Volume 13, Issue 49 (Water and Soil Science 2009)                   JWSS 2009, 13(49): 1-12 | Back to browse issues page

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Mahbod M, Sepaskhah A, Monfared M. Development of an Irrigation Scheduling Model for Winter Wheat Based on Soil Water Balance and Precipitation. JWSS. 2009; 13 (49) :1-12
URL: http://jstnar.iut.ac.ir/article-1-973-en.html
, mahbod001@yahoo.com
Abstract:   (26975 Views)
Optimum management of water use in agriculture results in higher cultivated areas or enhances the share of water for municipal and industrial uses leading to economic development of a country. One of the effective methods in optimum water management is irrigation scheduling by using models which simulate water content in soils. In this study, a previously prepared model for irrigation water scheduling was modified to calculate daily effective rain, soil water content and deficiency. The model was applied for winter wheat field in Bajgah area using 13 years of local meteorological data. Furthermore, the effect of water storage in the soil profile on the amount and frequency of irrigation was examined. This model was written in Visual Basic.Net programming software. The model was run under two assumptions: 1) the effective rain compensates water deficiency of soil down to daily root depth and the excess water is assumed as deep percolation (case I) 2) the effective rain compensates water deficiency of soil down to maximum root depth and the excess water is assumed as deep percolation (case II). The results show that the amount and the frequency of irrigation in case 2 is less than case 1. Average amount and number of irrigation events decreased from 706.8 (mm) and 8 in case I to 569.2 and 6.4 in case II. The average relative percentage of effective rain increased from 45.2 % in case I to 76.9% in case II. The effective rain is 108.9 mm and the amount and number of irrigation events is 9 and 757.7 mm, respectively in case I (at probability level of 80%). The effective rain is 236.7 mm and the amount and number of irrigation events is 636.9 mm and 7.2, respectively in case II (at probability level of 50%). The effective rain is 165.6 mm and the amount and number of irrigation events is 712.6 mm 8, respectively in case I. The effective rain is 292.1 mm and the amount and number of irrigation events is 545.1 and 6, respectively in case II.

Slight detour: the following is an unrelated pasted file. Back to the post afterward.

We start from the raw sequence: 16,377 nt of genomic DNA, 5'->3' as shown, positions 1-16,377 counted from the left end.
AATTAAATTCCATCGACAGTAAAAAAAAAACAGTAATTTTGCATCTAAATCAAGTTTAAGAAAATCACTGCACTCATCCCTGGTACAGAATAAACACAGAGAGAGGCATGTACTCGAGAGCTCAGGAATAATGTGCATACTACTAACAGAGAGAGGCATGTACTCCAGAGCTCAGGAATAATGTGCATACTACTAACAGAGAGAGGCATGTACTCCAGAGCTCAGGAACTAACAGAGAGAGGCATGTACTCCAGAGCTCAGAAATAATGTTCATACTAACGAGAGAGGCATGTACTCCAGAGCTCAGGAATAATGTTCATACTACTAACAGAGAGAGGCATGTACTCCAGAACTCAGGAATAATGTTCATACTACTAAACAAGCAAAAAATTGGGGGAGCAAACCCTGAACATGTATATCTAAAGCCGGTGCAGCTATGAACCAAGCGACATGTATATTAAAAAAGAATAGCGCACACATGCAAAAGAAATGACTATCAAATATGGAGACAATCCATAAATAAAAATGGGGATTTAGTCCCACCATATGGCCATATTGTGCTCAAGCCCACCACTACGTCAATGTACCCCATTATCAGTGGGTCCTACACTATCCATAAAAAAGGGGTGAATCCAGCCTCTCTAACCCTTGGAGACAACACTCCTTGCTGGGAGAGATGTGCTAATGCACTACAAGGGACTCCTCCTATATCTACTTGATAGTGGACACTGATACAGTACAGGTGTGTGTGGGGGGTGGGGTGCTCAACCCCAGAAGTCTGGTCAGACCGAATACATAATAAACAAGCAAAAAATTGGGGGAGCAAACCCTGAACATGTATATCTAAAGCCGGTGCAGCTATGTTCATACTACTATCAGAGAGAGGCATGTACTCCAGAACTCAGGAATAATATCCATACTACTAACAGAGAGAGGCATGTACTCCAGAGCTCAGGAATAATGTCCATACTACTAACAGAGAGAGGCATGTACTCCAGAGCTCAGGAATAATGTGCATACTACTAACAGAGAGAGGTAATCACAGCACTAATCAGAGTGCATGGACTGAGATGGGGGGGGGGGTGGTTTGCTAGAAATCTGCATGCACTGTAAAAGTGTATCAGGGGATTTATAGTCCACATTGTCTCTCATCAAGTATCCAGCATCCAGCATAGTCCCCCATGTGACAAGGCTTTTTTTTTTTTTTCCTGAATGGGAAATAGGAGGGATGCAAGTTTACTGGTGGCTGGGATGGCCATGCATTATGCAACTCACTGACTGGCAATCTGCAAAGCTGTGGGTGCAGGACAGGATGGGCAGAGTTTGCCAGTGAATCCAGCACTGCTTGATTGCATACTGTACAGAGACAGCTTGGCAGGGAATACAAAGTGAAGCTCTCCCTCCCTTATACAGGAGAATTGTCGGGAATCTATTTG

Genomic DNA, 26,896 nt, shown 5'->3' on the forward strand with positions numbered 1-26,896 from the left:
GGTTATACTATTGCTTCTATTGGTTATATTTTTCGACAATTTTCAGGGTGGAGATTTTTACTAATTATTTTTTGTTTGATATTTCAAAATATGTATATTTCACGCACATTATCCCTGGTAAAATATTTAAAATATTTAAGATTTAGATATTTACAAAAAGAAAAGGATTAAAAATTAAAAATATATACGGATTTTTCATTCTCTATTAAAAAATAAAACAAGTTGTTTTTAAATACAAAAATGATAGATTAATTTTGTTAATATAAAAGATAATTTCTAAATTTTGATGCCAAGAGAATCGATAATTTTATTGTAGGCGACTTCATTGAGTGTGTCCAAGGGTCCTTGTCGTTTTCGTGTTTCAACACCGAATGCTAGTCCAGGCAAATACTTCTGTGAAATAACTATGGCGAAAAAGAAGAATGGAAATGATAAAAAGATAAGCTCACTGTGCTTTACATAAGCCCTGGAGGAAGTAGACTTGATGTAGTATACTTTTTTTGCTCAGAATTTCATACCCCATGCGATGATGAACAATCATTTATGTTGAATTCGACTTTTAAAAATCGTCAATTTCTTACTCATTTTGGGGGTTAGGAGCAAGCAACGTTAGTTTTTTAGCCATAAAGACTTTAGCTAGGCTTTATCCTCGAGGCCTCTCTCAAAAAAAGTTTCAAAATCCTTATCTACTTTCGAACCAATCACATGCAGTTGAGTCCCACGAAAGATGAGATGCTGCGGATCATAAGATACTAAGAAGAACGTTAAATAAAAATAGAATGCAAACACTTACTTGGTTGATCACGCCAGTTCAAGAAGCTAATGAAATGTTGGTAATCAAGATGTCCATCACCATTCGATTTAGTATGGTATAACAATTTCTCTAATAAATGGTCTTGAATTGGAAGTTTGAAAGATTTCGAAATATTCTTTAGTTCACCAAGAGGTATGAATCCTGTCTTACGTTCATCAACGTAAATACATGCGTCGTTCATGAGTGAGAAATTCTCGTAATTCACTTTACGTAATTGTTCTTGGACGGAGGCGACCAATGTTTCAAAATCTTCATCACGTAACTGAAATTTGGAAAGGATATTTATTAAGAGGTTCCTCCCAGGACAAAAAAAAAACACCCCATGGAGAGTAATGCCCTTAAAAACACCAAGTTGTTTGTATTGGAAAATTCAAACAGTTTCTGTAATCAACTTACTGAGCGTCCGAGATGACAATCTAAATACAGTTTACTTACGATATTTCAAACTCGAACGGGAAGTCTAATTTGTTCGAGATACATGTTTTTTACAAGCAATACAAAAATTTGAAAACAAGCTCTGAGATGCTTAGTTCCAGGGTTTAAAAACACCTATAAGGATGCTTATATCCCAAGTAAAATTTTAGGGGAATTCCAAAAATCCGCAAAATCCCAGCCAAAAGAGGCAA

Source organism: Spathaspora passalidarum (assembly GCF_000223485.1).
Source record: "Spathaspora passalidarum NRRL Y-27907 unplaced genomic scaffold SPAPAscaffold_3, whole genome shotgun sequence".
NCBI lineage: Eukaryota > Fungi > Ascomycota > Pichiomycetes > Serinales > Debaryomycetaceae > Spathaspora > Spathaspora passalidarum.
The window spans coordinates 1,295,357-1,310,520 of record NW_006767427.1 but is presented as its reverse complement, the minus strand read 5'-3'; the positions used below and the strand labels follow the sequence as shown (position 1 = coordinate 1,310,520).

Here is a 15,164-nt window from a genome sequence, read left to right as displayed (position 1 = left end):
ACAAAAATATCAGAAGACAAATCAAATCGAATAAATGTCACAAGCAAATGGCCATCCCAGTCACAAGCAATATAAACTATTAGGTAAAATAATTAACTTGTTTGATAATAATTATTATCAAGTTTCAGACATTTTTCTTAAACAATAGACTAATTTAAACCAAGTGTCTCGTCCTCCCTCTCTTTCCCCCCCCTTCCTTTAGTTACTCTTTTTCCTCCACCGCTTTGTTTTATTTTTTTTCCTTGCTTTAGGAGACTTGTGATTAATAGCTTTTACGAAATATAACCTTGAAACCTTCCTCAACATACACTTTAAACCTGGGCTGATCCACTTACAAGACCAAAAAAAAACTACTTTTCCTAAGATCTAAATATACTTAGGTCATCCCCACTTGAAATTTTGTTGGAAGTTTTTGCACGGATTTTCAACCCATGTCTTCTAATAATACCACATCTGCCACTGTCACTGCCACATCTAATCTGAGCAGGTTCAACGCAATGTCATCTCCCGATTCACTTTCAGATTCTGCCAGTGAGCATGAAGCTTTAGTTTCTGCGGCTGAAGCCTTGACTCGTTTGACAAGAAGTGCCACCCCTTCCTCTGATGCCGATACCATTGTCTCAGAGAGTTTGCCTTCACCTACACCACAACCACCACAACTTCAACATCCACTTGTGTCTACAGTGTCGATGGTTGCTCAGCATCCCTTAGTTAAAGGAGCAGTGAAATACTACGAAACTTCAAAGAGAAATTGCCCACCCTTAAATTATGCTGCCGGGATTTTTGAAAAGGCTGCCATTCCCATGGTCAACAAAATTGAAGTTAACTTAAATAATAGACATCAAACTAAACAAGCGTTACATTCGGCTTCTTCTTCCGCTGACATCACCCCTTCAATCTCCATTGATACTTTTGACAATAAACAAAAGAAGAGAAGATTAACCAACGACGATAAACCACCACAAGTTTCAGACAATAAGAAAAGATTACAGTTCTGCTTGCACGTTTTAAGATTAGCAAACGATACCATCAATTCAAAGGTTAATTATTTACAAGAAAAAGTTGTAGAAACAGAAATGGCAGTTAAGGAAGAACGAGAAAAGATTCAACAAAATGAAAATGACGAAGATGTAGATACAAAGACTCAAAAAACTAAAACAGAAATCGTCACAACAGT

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Type of Study: Research | Subject: Ggeneral
Received: 2010/02/21

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